Heroic Police Dogs
July 13, 2020
From finding missing people and criminals to sniffing out drugs, cash, firearms and explosives, the canines play a valuable role for the force.
Police dog handler PC Carrie-Ann McNab started a fundraiser to ensure the Scottish police dogs of the past, present and future receive a well-deserved tribute.
Not only would the memorial provide a place for handlers and the public to remember the heroic service of some of the pups, but it would also serve as a testament to their contribution to local communities.
The policewoman hopes to have the memorial built in Pollok Park, which has served as a training centre for the police canines since 1974.
Carrie-Ann has worked as a police officer for 15 years, taking up the role of dog handler for the past six years.
Her partners in service are a four-year-old German Shepherd named Bodie and six-year-old Billy, a Cocker Spaniel who is trained to sniff out drugs.
The policewoman told the Glasgow Times: “I think it is important that there is a memorial for the public to see and understand how much these dogs help out in their local communities.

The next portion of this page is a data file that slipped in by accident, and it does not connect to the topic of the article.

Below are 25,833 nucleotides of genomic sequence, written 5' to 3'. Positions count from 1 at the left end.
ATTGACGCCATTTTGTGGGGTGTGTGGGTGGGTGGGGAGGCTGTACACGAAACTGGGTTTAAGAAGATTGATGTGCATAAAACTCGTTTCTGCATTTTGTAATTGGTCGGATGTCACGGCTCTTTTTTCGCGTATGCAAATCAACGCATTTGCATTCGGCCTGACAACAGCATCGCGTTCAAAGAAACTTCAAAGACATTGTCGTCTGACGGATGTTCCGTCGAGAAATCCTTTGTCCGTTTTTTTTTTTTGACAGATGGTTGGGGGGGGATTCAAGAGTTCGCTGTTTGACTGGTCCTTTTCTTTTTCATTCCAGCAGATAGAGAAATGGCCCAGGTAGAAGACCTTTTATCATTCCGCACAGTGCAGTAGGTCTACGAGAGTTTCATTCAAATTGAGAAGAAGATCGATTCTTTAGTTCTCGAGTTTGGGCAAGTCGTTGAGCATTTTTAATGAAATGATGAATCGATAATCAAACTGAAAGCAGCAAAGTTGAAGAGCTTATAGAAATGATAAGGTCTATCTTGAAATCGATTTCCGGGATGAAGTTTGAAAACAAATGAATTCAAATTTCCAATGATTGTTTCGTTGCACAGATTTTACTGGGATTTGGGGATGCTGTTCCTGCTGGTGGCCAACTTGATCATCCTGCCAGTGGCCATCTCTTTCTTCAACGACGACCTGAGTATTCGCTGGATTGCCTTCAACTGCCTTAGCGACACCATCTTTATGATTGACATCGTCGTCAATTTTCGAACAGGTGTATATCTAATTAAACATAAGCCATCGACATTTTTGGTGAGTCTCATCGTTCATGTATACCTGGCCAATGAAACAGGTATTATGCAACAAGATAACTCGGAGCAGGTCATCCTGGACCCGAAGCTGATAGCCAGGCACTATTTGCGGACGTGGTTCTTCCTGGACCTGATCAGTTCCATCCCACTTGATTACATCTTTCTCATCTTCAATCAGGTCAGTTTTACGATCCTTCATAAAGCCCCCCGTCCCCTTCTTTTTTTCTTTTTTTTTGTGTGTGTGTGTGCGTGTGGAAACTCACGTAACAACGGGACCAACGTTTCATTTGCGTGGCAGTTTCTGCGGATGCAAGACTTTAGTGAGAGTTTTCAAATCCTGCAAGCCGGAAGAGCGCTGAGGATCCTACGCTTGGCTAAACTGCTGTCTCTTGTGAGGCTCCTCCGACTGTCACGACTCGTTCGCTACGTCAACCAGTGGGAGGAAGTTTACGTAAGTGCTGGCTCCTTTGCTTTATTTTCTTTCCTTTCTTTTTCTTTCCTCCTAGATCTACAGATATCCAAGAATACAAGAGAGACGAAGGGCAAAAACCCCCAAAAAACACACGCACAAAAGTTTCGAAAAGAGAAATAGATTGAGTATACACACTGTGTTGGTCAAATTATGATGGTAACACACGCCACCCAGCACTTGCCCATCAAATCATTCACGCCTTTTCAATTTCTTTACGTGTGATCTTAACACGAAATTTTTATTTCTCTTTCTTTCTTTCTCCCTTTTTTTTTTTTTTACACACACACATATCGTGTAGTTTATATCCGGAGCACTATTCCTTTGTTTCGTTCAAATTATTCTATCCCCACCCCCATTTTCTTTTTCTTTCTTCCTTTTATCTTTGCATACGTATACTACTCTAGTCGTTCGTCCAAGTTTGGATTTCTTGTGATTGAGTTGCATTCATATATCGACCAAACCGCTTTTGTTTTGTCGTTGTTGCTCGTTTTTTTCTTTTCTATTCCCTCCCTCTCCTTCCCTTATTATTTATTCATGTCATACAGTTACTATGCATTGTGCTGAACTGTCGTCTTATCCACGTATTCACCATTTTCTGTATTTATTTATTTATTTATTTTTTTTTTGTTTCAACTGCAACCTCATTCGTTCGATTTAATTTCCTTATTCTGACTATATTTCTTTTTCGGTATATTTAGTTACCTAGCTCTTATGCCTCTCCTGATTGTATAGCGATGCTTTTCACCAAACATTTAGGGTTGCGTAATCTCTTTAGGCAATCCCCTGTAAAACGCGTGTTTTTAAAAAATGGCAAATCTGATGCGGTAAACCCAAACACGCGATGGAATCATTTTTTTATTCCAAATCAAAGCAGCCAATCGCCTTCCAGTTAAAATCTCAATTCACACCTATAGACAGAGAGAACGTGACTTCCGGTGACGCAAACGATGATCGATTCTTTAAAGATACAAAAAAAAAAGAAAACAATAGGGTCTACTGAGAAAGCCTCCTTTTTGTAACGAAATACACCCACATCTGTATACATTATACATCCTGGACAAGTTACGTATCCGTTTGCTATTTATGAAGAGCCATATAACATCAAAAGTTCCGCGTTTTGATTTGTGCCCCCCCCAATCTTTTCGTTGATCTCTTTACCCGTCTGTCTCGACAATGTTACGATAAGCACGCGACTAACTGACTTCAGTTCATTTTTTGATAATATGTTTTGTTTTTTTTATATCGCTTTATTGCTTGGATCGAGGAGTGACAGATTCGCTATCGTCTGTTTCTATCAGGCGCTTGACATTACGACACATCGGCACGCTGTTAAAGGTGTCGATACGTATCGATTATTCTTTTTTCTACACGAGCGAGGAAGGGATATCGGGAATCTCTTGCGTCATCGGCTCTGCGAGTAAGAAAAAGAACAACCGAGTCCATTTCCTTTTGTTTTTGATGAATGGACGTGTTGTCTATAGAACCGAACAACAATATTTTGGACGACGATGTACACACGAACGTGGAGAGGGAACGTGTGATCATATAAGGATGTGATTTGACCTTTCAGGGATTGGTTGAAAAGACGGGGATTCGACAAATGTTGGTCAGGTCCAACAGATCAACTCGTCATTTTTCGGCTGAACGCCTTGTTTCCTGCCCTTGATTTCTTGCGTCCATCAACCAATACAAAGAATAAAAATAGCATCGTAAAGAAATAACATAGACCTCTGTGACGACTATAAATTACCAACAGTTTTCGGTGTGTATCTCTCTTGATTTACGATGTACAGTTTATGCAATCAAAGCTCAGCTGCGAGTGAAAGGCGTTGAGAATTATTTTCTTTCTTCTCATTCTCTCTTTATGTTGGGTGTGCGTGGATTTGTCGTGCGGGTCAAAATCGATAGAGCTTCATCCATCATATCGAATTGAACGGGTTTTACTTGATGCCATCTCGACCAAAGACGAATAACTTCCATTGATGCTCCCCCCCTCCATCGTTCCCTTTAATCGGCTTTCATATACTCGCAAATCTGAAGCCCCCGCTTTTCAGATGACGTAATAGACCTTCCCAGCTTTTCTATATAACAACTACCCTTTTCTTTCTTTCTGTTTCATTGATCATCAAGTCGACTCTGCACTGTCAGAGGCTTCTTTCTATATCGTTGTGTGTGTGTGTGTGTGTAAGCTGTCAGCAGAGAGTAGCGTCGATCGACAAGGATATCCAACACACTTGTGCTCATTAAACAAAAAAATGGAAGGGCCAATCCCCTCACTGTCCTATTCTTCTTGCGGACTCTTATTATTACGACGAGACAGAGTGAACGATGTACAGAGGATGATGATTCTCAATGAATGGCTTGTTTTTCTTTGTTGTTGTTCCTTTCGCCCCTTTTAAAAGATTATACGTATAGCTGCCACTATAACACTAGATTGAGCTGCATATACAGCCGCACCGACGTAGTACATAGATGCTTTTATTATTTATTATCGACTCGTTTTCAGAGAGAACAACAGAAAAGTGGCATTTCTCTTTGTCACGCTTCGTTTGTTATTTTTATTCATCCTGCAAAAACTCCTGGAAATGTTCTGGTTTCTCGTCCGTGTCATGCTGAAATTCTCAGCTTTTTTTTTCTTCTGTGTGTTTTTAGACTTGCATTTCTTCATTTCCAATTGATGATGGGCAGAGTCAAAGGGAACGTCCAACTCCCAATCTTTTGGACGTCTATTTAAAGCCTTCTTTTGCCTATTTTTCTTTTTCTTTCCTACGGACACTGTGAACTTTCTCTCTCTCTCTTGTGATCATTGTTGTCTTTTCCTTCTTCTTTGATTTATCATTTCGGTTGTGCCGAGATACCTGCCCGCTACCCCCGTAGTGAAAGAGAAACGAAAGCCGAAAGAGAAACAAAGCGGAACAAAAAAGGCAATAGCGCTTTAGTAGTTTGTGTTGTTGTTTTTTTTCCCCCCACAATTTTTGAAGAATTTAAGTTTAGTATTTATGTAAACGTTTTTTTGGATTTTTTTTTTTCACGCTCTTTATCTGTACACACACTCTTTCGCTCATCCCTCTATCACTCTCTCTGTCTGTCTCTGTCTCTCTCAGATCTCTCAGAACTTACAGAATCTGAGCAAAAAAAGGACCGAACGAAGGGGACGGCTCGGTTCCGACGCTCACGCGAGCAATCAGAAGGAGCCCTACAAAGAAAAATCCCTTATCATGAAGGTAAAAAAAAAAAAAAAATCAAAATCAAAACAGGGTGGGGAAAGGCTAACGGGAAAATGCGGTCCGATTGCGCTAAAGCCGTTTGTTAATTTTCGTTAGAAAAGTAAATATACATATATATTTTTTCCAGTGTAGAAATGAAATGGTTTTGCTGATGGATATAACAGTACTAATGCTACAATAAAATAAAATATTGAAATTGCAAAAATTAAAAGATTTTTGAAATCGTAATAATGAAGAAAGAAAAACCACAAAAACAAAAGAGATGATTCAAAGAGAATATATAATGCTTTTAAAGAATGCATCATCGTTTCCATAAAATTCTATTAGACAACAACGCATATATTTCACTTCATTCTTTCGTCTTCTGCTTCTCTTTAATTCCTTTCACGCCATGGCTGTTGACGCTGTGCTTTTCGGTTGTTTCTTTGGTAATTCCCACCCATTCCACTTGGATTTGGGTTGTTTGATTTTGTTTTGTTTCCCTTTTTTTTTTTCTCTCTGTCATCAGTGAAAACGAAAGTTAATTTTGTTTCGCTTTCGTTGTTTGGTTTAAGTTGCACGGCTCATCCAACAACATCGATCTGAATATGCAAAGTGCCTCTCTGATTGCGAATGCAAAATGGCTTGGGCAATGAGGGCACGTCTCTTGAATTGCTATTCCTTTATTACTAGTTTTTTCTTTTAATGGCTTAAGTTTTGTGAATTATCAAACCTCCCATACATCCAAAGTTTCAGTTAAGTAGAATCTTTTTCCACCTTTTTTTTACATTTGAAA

“Police dogs are about more than just fighting crime, a big part of their job is to find missing people.
“There isn’t a single Police Dog in Scotland that hasn’t returned a missing person to their loved ones.”
She added: “It would be nice for the public to have somewhere to go to reflect on what the dogs have contributed to society during their service.”
The memorial would be modelled on heroic police dog Ziggy, a Belgian Malinois who will be retiring from the force this year.
Similarly to a memorial recently erected in Essex, the UK K9 Memorial, she hopes to have it cast in bronze by famous sculptor John Doubleday.
A total of £2660 has been raised of the £35,000 target since the fundraiser was launched on July 1.